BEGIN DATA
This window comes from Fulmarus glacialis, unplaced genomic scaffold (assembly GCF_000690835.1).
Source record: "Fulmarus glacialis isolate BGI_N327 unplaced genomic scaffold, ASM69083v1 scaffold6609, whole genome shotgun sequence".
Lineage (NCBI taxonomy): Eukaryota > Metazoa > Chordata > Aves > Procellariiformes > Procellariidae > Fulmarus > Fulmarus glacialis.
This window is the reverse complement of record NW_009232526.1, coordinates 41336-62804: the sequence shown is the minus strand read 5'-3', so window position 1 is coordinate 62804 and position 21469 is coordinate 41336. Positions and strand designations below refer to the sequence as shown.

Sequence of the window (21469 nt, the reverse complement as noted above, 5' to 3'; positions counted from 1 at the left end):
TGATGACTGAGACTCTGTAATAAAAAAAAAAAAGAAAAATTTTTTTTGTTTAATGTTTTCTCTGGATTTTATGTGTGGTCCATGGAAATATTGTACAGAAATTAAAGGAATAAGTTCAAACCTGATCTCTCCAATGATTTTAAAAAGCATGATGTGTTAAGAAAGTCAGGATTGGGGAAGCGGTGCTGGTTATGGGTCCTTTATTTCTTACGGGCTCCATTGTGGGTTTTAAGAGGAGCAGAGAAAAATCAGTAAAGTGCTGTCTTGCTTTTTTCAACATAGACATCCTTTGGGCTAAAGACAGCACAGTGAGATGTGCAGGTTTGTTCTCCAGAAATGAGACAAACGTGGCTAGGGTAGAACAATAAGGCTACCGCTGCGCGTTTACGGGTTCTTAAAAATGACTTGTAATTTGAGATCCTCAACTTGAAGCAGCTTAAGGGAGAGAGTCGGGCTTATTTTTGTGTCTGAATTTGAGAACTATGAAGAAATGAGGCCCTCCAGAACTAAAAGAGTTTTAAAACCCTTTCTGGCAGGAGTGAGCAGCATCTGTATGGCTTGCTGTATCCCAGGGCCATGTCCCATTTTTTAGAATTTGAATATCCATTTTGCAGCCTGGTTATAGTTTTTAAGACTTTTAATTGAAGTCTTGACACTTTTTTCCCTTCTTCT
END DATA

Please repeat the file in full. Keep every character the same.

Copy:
This window comes from Fulmarus glacialis, unplaced genomic scaffold (assembly GCF_000690835.1).
Source record: "Fulmarus glacialis isolate BGI_N327 unplaced genomic scaffold, ASM69083v1 scaffold6609, whole genome shotgun sequence".
Lineage (NCBI taxonomy): Eukaryota > Metazoa > Chordata > Aves > Procellariiformes > Procellariidae > Fulmarus > Fulmarus glacialis.
This window is the reverse complement of record NW_009232526.1, coordinates 41336-62804: the sequence shown is the minus strand read 5'-3', so window position 1 is coordinate 62804 and position 21469 is coordinate 41336. Positions and strand designations below refer to the sequence as shown.

Sequence of the window (21469 nt, the reverse complement as noted above, 5' to 3'; positions counted from 1 at the left end):
TGATGACTGAGACTCTGTAATAAAAAAAAAAAAGAAAAATTTTTTTTGTTTAATGTTTTCTCTGGATTTTATGTGTGGTCCATGGAAATATTGTACAGAAATTAAAGGAATAAGTTCAAACCTGATCTCTCCAATGATTTTAAAAAGCATGATGTGTTAAGAAAGTCAGGATTGGGGAAGCGGTGCTGGTTATGGGTCCTTTATTTCTTACGGGCTCCATTGTGGGTTTTAAGAGGAGCAGAGAAAAATCAGTAAAGTGCTGTCTTGCTTTTTTCAACATAGACATCCTTTGGGCTAAAGACAGCACAGTGAGATGTGCAGGTTTGTTCTCCAGAAATGAGACAAACGTGGCTAGGGTAGAACAATAAGGCTACCGCTGCGCGTTTACGGGTTCTTAAAAATGACTTGTAATTTGAGATCCTCAACTTGAAGCAGCTTAAGGGAGAGAGTCGGGCTTATTTTTGTGTCTGAATTTGAGAACTATGAAGAAATGAGGCCCTCCAGAACTAAAAGAGTTTTAAAACCCTTTCTGGCAGGAGTGAGCAGCATCTGTATGGCTTGCTGTATCCCAGGGCCATGTCCCATTTTTTAGAATTTGAATATCCATTTTGCAGCCTGGTTATAGTTTTTAAGACTTTTAATTGAAGTCTTGACACTTTTTTCCCTTCTTCT